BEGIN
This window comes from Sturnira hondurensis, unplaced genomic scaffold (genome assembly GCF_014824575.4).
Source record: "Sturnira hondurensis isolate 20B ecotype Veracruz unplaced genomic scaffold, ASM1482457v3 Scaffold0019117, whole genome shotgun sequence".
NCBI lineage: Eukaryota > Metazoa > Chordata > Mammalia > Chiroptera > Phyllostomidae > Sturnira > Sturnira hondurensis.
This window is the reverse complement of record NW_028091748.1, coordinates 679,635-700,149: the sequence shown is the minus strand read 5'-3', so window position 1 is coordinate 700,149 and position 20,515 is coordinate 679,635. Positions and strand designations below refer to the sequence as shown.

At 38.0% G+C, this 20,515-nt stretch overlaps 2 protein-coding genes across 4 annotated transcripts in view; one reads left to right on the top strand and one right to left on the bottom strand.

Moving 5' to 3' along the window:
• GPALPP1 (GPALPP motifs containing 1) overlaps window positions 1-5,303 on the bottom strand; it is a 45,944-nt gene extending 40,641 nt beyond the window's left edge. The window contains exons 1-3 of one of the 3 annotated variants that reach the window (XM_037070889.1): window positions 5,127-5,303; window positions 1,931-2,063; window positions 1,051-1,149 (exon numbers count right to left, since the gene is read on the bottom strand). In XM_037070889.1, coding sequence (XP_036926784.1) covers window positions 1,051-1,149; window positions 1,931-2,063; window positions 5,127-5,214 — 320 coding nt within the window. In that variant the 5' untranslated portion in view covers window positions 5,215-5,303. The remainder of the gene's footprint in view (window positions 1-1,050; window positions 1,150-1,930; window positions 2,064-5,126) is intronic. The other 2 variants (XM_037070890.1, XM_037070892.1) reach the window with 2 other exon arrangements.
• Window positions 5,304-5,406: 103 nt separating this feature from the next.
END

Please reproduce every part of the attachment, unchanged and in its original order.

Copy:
This window comes from Sturnira hondurensis, unplaced genomic scaffold (genome assembly GCF_014824575.4).
Source record: "Sturnira hondurensis isolate 20B ecotype Veracruz unplaced genomic scaffold, ASM1482457v3 Scaffold0019117, whole genome shotgun sequence".
NCBI lineage: Eukaryota > Metazoa > Chordata > Mammalia > Chiroptera > Phyllostomidae > Sturnira > Sturnira hondurensis.
This window is the reverse complement of record NW_028091748.1, coordinates 679,635-700,149: the sequence shown is the minus strand read 5'-3', so window position 1 is coordinate 700,149 and position 20,515 is coordinate 679,635. Positions and strand designations below refer to the sequence as shown.

At 38.0% G+C, this 20,515-nt stretch overlaps 2 protein-coding genes across 4 annotated transcripts in view; one reads left to right on the top strand and one right to left on the bottom strand.

Moving 5' to 3' along the window:
• GPALPP1 (GPALPP motifs containing 1) overlaps window positions 1-5,303 on the bottom strand; it is a 45,944-nt gene extending 40,641 nt beyond the window's left edge. The window contains exons 1-3 of one of the 3 annotated variants that reach the window (XM_037070889.1): window positions 5,127-5,303; window positions 1,931-2,063; window positions 1,051-1,149 (exon numbers count right to left, since the gene is read on the bottom strand). In XM_037070889.1, coding sequence (XP_036926784.1) covers window positions 1,051-1,149; window positions 1,931-2,063; window positions 5,127-5,214 — 320 coding nt within the window. In that variant the 5' untranslated portion in view covers window positions 5,215-5,303. The remainder of the gene's footprint in view (window positions 1-1,050; window positions 1,150-1,930; window positions 2,064-5,126) is intronic. The other 2 variants (XM_037070890.1, XM_037070892.1) reach the window with 2 other exon arrangements.
• Window positions 5,304-5,406: 103 nt separating this feature from the next.